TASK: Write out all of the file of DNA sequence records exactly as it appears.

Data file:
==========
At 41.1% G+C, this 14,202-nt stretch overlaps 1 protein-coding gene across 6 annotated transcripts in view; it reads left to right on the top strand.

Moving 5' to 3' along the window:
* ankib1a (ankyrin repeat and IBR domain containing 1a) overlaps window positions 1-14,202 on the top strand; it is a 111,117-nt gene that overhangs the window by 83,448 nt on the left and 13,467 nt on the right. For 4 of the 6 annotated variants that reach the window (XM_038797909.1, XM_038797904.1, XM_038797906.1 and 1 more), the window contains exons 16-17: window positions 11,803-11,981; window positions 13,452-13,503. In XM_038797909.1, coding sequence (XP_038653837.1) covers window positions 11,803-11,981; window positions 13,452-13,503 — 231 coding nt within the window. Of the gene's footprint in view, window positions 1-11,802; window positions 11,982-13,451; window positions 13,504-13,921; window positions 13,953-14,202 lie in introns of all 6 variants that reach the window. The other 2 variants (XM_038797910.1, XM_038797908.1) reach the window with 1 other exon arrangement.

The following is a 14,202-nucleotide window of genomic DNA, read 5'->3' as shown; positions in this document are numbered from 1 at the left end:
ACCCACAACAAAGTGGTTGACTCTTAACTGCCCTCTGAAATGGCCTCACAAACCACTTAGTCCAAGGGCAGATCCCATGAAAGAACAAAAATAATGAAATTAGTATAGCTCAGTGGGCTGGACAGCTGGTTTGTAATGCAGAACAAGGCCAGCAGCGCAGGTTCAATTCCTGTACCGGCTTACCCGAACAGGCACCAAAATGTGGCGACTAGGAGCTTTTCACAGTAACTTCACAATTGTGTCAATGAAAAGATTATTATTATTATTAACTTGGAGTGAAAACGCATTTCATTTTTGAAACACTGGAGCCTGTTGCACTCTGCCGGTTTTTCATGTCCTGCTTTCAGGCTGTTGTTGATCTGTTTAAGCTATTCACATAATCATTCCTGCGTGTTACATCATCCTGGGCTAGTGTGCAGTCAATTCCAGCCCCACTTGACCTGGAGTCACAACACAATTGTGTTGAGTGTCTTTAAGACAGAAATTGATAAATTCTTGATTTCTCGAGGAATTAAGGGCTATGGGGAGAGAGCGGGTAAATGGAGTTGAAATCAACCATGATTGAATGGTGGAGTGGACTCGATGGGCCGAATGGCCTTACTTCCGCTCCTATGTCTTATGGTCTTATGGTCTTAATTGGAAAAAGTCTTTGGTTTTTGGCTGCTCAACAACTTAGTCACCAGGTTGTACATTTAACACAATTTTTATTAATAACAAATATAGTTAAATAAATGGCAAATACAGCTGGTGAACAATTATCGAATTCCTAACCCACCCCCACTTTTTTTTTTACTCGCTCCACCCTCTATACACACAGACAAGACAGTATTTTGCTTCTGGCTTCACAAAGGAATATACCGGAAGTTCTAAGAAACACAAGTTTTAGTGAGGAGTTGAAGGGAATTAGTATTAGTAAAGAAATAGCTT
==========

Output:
At 41.1% G+C, this 14,202-nt stretch overlaps 1 protein-coding gene across 6 annotated transcripts in view; it reads left to right on the top strand.

Moving 5' to 3' along the window:
* ankib1a (ankyrin repeat and IBR domain containing 1a) overlaps window positions 1-14,202 on the top strand; it is a 111,117-nt gene that overhangs the window by 83,448 nt on the left and 13,467 nt on the right. For 4 of the 6 annotated variants that reach the window (XM_038797909.1, XM_038797904.1, XM_038797906.1 and 1 more), the window contains exons 16-17: window positions 11,803-11,981; window positions 13,452-13,503. In XM_038797909.1, coding sequence (XP_038653837.1) covers window positions 11,803-11,981; window positions 13,452-13,503 — 231 coding nt within the window. Of the gene's footprint in view, window positions 1-11,802; window positions 11,982-13,451; window positions 13,504-13,921; window positions 13,953-14,202 lie in introns of all 6 variants that reach the window. The other 2 variants (XM_038797910.1, XM_038797908.1) reach the window with 1 other exon arrangement.

The following is a 14,202-nucleotide window of genomic DNA, read 5'->3' as shown; positions in this document are numbered from 1 at the left end:
ACCCACAACAAAGTGGTTGACTCTTAACTGCCCTCTGAAATGGCCTCACAAACCACTTAGTCCAAGGGCAGATCCCATGAAAGAACAAAAATAATGAAATTAGTATAGCTCAGTGGGCTGGACAGCTGGTTTGTAATGCAGAACAAGGCCAGCAGCGCAGGTTCAATTCCTGTACCGGCTTACCCGAACAGGCACCAAAATGTGGCGACTAGGAGCTTTTCACAGTAACTTCACAATTGTGTCAATGAAAAGATTATTATTATTATTAACTTGGAGTGAAAACGCATTTCATTTTTGAAACACTGGAGCCTGTTGCACTCTGCCGGTTTTTCATGTCCTGCTTTCAGGCTGTTGTTGATCTGTTTAAGCTATTCACATAATCATTCCTGCGTGTTACATCATCCTGGGCTAGTGTGCAGTCAATTCCAGCCCCACTTGACCTGGAGTCACAACACAATTGTGTTGAGTGTCTTTAAGACAGAAATTGATAAATTCTTGATTTCTCGAGGAATTAAGGGCTATGGGGAGAGAGCGGGTAAATGGAGTTGAAATCAACCATGATTGAATGGTGGAGTGGACTCGATGGGCCGAATGGCCTTACTTCCGCTCCTATGTCTTATGGTCTTATGGTCTTAATTGGAAAAAGTCTTTGGTTTTTGGCTGCTCAACAACTTAGTCACCAGGTTGTACATTTAACACAATTTTTATTAATAACAAATATAGTTAAATAAATGGCAAATACAGCTGGTGAACAATTATCGAATTCCTAACCCACCCCCACTTTTTTTTTTACTCGCTCCACCCTCTATACACACAGACAAGACAGTATTTTGCTTCTGGCTTCACAAAGGAATATACCGGAAGTTCTAAGAAACACAAGTTTTAGTGAGGAGTTGAAGGGAATTAGTATTAGTAAAGAAATAGCTT